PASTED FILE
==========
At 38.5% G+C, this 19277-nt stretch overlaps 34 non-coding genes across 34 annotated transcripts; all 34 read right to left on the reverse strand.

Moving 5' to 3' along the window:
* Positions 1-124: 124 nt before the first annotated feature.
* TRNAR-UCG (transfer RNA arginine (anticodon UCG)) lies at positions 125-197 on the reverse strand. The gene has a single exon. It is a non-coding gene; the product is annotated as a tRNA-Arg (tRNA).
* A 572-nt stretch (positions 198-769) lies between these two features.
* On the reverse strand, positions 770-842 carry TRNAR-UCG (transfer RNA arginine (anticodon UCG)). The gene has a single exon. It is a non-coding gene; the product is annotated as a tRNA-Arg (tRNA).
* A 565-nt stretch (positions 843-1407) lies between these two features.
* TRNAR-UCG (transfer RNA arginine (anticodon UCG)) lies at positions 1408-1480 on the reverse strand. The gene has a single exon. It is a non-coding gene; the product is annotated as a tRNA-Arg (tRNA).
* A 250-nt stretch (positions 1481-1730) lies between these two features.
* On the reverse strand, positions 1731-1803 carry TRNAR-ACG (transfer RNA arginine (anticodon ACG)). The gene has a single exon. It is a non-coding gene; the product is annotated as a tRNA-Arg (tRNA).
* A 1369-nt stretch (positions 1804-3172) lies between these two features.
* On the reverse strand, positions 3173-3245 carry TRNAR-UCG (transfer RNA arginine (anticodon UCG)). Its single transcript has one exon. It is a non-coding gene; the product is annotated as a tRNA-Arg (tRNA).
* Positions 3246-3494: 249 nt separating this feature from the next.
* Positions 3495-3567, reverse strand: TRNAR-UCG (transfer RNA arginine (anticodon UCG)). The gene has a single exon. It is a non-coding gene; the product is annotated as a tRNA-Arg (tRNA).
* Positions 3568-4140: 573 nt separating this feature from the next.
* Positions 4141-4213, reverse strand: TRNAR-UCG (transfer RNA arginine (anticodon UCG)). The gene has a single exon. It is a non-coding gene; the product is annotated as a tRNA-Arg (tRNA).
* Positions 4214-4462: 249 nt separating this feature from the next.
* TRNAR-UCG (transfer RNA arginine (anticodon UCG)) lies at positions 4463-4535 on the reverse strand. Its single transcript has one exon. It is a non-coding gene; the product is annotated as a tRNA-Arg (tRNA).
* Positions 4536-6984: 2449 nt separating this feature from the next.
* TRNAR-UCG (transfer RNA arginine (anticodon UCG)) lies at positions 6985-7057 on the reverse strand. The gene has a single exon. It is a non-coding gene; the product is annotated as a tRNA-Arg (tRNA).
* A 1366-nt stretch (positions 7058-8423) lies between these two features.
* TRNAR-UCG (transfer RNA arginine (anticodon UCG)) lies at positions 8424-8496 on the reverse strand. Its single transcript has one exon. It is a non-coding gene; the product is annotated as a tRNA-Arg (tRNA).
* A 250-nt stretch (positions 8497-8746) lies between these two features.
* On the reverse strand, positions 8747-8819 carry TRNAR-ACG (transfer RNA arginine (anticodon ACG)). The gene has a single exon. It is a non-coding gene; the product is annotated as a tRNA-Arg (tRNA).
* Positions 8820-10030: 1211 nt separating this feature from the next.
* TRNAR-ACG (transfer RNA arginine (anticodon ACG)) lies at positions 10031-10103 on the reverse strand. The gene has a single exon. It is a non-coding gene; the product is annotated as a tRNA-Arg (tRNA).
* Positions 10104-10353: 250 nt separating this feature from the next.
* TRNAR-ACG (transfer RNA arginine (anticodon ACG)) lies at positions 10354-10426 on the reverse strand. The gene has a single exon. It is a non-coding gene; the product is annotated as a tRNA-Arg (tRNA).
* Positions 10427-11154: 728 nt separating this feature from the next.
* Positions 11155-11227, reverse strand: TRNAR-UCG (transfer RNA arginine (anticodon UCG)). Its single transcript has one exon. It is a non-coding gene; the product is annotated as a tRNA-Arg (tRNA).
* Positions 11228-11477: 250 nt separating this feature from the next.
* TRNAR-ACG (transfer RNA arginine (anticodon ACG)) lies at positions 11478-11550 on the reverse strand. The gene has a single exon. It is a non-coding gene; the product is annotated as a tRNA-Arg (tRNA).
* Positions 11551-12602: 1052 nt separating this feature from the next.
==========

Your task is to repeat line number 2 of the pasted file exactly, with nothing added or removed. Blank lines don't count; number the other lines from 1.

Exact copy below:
Moving 5' to 3' along the window: